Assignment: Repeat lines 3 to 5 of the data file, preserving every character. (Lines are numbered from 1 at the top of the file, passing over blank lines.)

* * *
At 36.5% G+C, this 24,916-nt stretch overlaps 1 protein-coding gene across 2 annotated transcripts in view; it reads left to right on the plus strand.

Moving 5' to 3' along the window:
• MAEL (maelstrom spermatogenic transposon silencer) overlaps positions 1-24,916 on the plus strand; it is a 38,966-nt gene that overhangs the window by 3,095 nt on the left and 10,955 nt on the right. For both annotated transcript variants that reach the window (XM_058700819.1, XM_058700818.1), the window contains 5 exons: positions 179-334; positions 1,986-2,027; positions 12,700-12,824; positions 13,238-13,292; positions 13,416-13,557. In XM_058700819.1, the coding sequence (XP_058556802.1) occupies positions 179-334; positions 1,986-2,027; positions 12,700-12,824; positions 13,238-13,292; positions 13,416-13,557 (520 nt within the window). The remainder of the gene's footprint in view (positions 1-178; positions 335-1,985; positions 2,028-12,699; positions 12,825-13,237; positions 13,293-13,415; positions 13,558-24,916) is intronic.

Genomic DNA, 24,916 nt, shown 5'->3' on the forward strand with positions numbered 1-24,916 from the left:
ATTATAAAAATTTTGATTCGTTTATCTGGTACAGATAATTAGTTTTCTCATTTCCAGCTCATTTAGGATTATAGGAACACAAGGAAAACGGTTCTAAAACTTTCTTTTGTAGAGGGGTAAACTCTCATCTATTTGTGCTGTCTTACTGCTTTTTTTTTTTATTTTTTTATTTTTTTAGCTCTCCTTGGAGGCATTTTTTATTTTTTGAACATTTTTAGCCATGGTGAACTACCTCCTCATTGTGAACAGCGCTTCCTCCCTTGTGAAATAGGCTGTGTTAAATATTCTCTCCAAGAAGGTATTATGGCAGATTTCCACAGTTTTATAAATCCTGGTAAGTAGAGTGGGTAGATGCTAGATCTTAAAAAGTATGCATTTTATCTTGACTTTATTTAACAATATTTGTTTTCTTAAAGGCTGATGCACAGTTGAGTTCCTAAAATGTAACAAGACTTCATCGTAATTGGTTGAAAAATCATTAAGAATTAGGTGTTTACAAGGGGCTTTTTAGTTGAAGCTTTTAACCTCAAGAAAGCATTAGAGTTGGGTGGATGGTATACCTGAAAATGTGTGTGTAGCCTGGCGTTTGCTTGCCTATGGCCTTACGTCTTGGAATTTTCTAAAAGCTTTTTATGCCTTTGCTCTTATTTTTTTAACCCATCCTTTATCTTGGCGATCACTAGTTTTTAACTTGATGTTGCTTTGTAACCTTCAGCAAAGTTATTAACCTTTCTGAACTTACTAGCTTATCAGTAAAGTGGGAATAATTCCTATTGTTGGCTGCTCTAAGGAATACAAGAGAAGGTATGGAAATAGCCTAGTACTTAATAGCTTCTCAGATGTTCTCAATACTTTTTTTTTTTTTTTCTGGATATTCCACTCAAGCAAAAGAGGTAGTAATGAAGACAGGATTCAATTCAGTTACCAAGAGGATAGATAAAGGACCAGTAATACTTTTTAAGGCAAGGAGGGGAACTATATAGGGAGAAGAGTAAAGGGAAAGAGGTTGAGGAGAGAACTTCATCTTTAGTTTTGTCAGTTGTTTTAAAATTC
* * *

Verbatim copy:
• MAEL (maelstrom spermatogenic transposon silencer) overlaps positions 1-24,916 on the plus strand; it is a 38,966-nt gene that overhangs the window by 3,095 nt on the left and 10,955 nt on the right. For both annotated transcript variants that reach the window (XM_058700819.1, XM_058700818.1), the window contains 5 exons: positions 179-334; positions 1,986-2,027; positions 12,700-12,824; positions 13,238-13,292; positions 13,416-13,557. In XM_058700819.1, the coding sequence (XP_058556802.1) occupies positions 179-334; positions 1,986-2,027; positions 12,700-12,824; positions 13,238-13,292; positions 13,416-13,557 (520 nt within the window). The remainder of the gene's footprint in view (positions 1-178; positions 335-1,985; positions 2,028-12,699; positions 12,825-13,237; positions 13,293-13,415; positions 13,558-24,916) is intronic.

Genomic DNA, 24,916 nt, shown 5'->3' on the forward strand with positions numbered 1-24,916 from the left:
ATTATAAAAATTTTGATTCGTTTATCTGGTACAGATAATTAGTTTTCTCATTTCCAGCTCATTTAGGATTATAGGAACACAAGGAAAACGGTTCTAAAACTTTCTTTTGTAGAGGGGTAAACTCTCATCTATTTGTGCTGTCTTACTGCTTTTTTTTTTTATTTTTTTATTTTTTTAGCTCTCCTTGGAGGCATTTTTTATTTTTTGAACATTTTTAGCCATGGTGAACTACCTCCTCATTGTGAACAGCGCTTCCTCCCTTGTGAAATAGGCTGTGTTAAATATTCTCTCCAAGAAGGTATTATGGCAGATTTCCACAGTTTTATAAATCCTGGTAAGTAGAGTGGGTAGATGCTAGATCTTAAAAAGTATGCATTTTATCTTGACTTTATTTAACAATATTTGTTTTCTTAAAGGCTGATGCACAGTTGAGTTCCTAAAATGTAACAAGACTTCATCGTAATTGGTTGAAAAATCATTAAGAATTAGGTGTTTACAAGGGGCTTTTTAGTTGAAGCTTTTAACCTCAAGAAAGCATTAGAGTTGGGTGGATGGTATACCTGAAAATGTGTGTGTAGCCTGGCGTTTGCTTGCCTATGGCCTTACGTCTTGGAATTTTCTAAAAGCTTTTTATGCCTTTGCTCTTATTTTTTTAACCCATCCTTTATCTTGGCGATCACTAGTTTTTAACTTGATGTTGCTTTGTAACCTTCAGCAAAGTTATTAACCTTTCTGAACTTACTAGCTTATCAGTAAAGTGGGAATAATTCCTATTGTTGGCTGCTCTAAGGAATACAAGAGAAGGTATGGAAATAGCCTAGTACTTAATAGCTTCTCAGATGTTCTCAATACTTTTTTTTTTTTTTTCTGGATATTCCACTCAAGCAAAAGAGGTAGTAATGAAGACAGGATTCAATTCAGTTACCAAGAGGATAGATAAAGGACCAGTAATACTTTTTAAGGCAAGGAGGGGAACTATATAGGGAGAAGAGTAAAGGGAAAGAGGTTGAGGAGAGAACTTCATCTTTAGTTTTGTCAGTTGTTTTAAAATTC